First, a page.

Course Hero. "The Jungle Book Study Guide." Course Hero. 4 May 2017. Web. 16 July 2018. <https://www.coursehero.com/lit/The-Jungle-Book/>.
Course Hero. (2017, May 4). The Jungle Book Study Guide. In Course Hero. Retrieved July 16, 2018, from https://www.coursehero.com/lit/The-Jungle-Book/
(Course Hero, 2017)
Course Hero. "The Jungle Book Study Guide." May 4, 2017. Accessed July 16, 2018. https://www.coursehero.com/lit/The-Jungle-Book/.
Course Hero, "The Jungle Book Study Guide," May 4, 2017, accessed July 16, 2018, https://www.coursehero.com/lit/The-Jungle-Book/.
The Monkey People sit high up in the trees, singing a joyful and boastful song about their "extra hands" and tails, "Curved in the shape of a Cupid's bow." This song shows how the Bandar-log, the Monkey People, believe they are wonderful, smart, and accomplished, but in reality, they are too fascinated by their own tails and too distracted to get anything done. They toss rubbish and filth from the trees as they insist they are "going to do some splendid things." They pretend the Jungle People are jealous of them, and they pretend to talk like humans, even though they are just jabbering.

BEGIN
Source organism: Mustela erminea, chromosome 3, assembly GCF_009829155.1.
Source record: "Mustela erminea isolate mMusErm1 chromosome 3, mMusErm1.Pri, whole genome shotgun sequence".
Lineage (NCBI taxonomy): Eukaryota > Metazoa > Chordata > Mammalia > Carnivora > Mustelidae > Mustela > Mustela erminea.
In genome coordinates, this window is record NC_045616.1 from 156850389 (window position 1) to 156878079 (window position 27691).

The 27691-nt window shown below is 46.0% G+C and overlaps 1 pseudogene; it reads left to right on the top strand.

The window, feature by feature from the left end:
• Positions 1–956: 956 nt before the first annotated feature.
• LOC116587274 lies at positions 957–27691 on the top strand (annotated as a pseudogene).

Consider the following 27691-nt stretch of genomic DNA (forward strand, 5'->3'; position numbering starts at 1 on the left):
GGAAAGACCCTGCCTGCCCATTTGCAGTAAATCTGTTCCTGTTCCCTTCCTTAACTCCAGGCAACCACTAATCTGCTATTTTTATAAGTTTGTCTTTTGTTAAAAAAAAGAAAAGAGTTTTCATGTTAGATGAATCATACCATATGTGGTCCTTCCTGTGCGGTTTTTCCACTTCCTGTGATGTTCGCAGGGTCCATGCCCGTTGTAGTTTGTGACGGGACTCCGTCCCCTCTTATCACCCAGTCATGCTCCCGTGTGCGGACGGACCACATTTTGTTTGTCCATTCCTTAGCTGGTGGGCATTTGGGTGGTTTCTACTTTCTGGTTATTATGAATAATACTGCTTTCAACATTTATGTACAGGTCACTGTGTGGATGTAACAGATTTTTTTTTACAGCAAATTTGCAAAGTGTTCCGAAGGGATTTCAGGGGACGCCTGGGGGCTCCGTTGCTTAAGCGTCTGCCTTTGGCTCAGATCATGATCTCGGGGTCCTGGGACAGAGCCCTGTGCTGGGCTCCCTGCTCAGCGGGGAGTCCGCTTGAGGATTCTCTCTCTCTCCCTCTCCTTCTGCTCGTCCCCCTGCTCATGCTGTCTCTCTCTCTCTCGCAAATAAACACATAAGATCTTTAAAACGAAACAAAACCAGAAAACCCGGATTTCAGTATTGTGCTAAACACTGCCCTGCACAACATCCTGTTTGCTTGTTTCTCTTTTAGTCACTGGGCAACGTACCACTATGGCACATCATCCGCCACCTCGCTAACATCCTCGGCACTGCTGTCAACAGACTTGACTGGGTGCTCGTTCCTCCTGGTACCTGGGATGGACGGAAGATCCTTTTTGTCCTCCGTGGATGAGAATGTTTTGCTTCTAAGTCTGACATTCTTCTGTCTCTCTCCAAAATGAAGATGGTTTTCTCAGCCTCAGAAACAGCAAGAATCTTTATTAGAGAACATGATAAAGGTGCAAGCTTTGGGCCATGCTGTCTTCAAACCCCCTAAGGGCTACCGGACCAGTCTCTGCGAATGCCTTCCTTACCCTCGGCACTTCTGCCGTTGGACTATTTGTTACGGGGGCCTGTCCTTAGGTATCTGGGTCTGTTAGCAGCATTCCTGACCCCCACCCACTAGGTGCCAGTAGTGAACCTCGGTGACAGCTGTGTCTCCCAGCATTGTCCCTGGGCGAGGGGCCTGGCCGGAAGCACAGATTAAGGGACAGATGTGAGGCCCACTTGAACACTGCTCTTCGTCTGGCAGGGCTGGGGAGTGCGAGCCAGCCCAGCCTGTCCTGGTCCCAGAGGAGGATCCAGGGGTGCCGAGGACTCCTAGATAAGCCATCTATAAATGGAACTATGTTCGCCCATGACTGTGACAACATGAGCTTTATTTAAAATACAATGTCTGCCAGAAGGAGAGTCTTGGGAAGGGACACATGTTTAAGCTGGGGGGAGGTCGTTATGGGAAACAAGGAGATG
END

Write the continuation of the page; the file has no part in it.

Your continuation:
This chapter expands on the theme of laws and obedience by showing what happens when a group of animals doesn't have a set of laws or any desire to obey any higher ideal. The lesson of the song is: by being self-absorbed, individuals or a group accomplish nothing. If the Monkey People would use their energy and creativity to actually do anything worthwhile, they might accomplish great things, but they do not have the persistence of the wolves or of Mowgli. Their inability to have a leader or rules makes them unable to persist in anything but examining their own tails.